Good times ahead
Resident actress/director, screenwriter to share working knowledge with their new community
When Bill Svanoe and Joan Darling begin teaching their Stage and Screen workshops at River Tree Arts next week they won’t have a long commute.
This talented couple made their fame and fortune in New York and Hollywood, but these self-described “north easterners” now happily call Kennebunkport home. Darling, an award-winning actress and director, is originally from Brookline, Mass., and Svanoe, an award-winning screenwriter and playwright, spent childhood summers in the Finger Lakes region of New York.
While this is the first full summer the couple has spent in their home on Ocean Avenue, they have been exploring southern and coastal Maine for many years.
“We were living in L.A. for years, seeking our fame and fortune, and while that part turned out well, we didn’t particularly like the southern California lifestyle,” Svanoe said. “So we would get out as often as work would allow and come to New England.”
They stayed in many different towns in southern and coastal Maine over the years, and have a particular fondness for Bar Harbor and the Boothbay region. In the summer of 2004 the couple, along with Bill’s sister, attended piano camp in Lubec and stopped off for a night’s stay at The Colony Hotel in Kennebunkport on their way home to North Carolina. They walked around that evening and Bill told Joan he thought they were going to live here.
“I’ve lived with him long enough to know I should start packing,” Darling said. They bought their house in Kennebunkport in 2005 but were both still teaching at the University of North Carolina and only spent a few weeks here until this summer. Now, free from the schedule of college courses, the couple is content to spend the summer sitting on their expansive porch, playing a little tennis, or walking to the beach. Balance, Svanoe and Darling say, is something they have worked hard to achieve in their lives.
“We’ve been married for 43 years, and we’ve always been ambitious and successful, and success is very time-consuming,” Darling said. “But our priority has always been our relationship. We started living away from Hollywood. Bill kept dragging us out of Hollywood and we would commute to work.
“And because of this I think we have an incredible balance of enjoying being alive and living in Maine, and eating ice cream at Big D’s,” she said.
Darling started out as an actress in New York after graduating from Carnegie Tech (now Carnegie Mellon). She met Svanoe in New York and the couple was married in 1964. Svanoe was a member of the popular ‘60’s musical group The Rooftop Singers. He wrote the huge hit “Walk Right In,” which went to No. 1 on the Billboard charts in 1962, eventually knocked from the top spot by The Beatles. The Rooftop Singers recording of “Walk Right In” with Svanoe on vocals is featured in the movie Forrest Gump.
Svanoe, a self-taught writer, began writing plays while he was on the road touring as a musician. When the group disbanded to pursue other interests in 1969, his career turned toward playwriting and screenwriting. The couple moved to California where Darling worked as an actress in a television series called “Owen Marshall, Counselor at Law,” but soon found her calling as a director.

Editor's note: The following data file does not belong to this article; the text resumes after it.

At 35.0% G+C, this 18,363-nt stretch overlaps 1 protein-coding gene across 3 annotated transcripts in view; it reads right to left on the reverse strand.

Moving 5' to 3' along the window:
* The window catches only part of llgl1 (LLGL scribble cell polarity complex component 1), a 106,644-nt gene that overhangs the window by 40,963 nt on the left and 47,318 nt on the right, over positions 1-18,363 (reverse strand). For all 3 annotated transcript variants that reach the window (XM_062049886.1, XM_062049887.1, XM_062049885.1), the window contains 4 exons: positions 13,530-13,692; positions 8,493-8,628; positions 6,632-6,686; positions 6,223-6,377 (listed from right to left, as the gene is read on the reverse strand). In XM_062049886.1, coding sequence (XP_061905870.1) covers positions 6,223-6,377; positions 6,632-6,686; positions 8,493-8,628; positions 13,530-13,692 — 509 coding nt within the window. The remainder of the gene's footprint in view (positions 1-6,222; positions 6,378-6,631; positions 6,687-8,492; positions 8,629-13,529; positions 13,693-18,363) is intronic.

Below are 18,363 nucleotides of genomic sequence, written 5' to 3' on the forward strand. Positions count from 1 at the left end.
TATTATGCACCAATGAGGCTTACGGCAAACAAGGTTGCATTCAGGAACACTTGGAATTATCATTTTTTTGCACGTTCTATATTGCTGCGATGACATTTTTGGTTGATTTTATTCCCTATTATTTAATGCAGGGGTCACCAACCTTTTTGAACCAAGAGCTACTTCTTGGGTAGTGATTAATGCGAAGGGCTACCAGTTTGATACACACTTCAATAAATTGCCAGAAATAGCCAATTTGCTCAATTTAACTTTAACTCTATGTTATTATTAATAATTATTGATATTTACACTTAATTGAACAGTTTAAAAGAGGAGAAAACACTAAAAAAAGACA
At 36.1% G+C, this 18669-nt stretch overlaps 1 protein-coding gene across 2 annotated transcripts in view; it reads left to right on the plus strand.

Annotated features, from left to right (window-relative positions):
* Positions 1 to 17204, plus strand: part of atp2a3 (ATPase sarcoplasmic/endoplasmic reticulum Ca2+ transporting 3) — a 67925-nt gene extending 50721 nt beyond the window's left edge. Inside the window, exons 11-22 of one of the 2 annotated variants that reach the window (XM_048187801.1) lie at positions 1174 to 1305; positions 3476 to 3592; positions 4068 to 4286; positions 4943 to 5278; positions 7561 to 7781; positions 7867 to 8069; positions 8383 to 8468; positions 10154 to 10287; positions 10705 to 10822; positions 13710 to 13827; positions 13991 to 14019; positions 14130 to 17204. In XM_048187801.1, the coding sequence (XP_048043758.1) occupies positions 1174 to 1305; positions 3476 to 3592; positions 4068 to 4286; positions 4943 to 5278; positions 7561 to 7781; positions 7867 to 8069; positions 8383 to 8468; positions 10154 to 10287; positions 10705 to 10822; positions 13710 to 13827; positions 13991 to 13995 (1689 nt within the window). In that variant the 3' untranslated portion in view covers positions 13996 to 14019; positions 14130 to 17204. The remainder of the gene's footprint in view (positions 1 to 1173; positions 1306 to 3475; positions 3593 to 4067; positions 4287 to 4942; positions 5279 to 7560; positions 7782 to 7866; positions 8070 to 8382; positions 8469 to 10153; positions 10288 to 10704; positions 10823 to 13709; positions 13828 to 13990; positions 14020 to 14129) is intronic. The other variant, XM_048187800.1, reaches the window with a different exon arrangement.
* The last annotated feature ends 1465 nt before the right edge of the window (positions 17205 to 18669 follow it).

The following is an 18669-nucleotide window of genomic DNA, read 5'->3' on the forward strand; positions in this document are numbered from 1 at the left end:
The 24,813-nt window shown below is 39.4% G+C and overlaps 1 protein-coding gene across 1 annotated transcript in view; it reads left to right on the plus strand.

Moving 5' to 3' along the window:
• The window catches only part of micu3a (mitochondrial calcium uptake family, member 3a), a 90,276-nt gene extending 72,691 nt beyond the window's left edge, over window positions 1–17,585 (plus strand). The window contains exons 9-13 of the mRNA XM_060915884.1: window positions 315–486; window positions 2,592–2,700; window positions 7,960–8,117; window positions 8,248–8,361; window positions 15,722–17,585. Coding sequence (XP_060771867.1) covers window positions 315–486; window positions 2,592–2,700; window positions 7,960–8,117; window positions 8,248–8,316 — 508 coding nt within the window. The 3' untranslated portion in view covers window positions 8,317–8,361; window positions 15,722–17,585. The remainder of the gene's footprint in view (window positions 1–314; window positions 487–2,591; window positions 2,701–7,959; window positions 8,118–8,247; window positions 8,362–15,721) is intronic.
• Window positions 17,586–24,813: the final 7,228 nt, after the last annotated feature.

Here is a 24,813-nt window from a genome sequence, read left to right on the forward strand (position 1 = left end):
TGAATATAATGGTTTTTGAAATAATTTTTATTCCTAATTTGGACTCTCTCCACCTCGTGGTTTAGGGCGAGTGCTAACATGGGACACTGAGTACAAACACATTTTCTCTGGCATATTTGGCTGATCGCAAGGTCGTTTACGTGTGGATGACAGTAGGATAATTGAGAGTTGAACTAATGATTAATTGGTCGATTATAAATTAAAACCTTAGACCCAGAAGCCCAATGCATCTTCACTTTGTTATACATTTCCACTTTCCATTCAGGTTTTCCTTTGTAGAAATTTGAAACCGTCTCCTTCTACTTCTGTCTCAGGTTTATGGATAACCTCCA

Producer Norman Lear convinced her to try her hand at directing, something she was reluctant to do.
“I told him, I'm not a director. And he said ‘But I really think that's what you are.’ So he gave me a show, ‘Mary Hartman, Mary Hartman,’ and that’s the first thing I directed.”
Then producer Grant Tinker hired her to direct a season of “The Mary Tyler Moore Show.”
“I only took it for a year,” Darling said. “I was going to be an actress; this was just to make the statement that a woman could direct. I felt a responsibility toward it, and I knew I could do it. I didn’t know if I would be any good at it, but it turns out I was good.”
Darling started winning awards, and 15 years later she was still directing. She was the first woman to be nominated as a director for an Emmy for an episode of “Mary Tyler Moore,” and won an Emmy and a Director's Guild Award for the 1984 ABC special “Mom’s on Strike.” Other credits include shows like “M*A*S*H,” “Magnum PI,” and Spielberg’s “Amazing Stories.”
Svanoe’s screenwriting credits include Returning Home with Tom Selleck, Terror on the Beach starring Dennis Weaver, Waltz Across Texas with Ann Archer, and Fatal Beauty starring Whoopie Goldberg. He is also a prolific playwright, and many of his plays have been published and performed in theaters across the country.
Svanoe and Darling, along with a collection of their talented friends from all over the country, will host a week of intensive workshops on acting, directing, writing, auditioning and producing. River Tree Arts will host the workshops Aug. 28 through Sept. 4. This format was born at a similar arts center, Shake Rag Alley Center for the Arts, in Mineral Point, Wisc., and the couple says they are thrilled to be bringing it to Kennebunkport for the first time this year.
“It’s something that we like to do,” Darling said. “It’s so rewarding because we have so much fun, and we make sure that everyone has a good time. We want to be a part of the community with whatever it is that we can contribute.”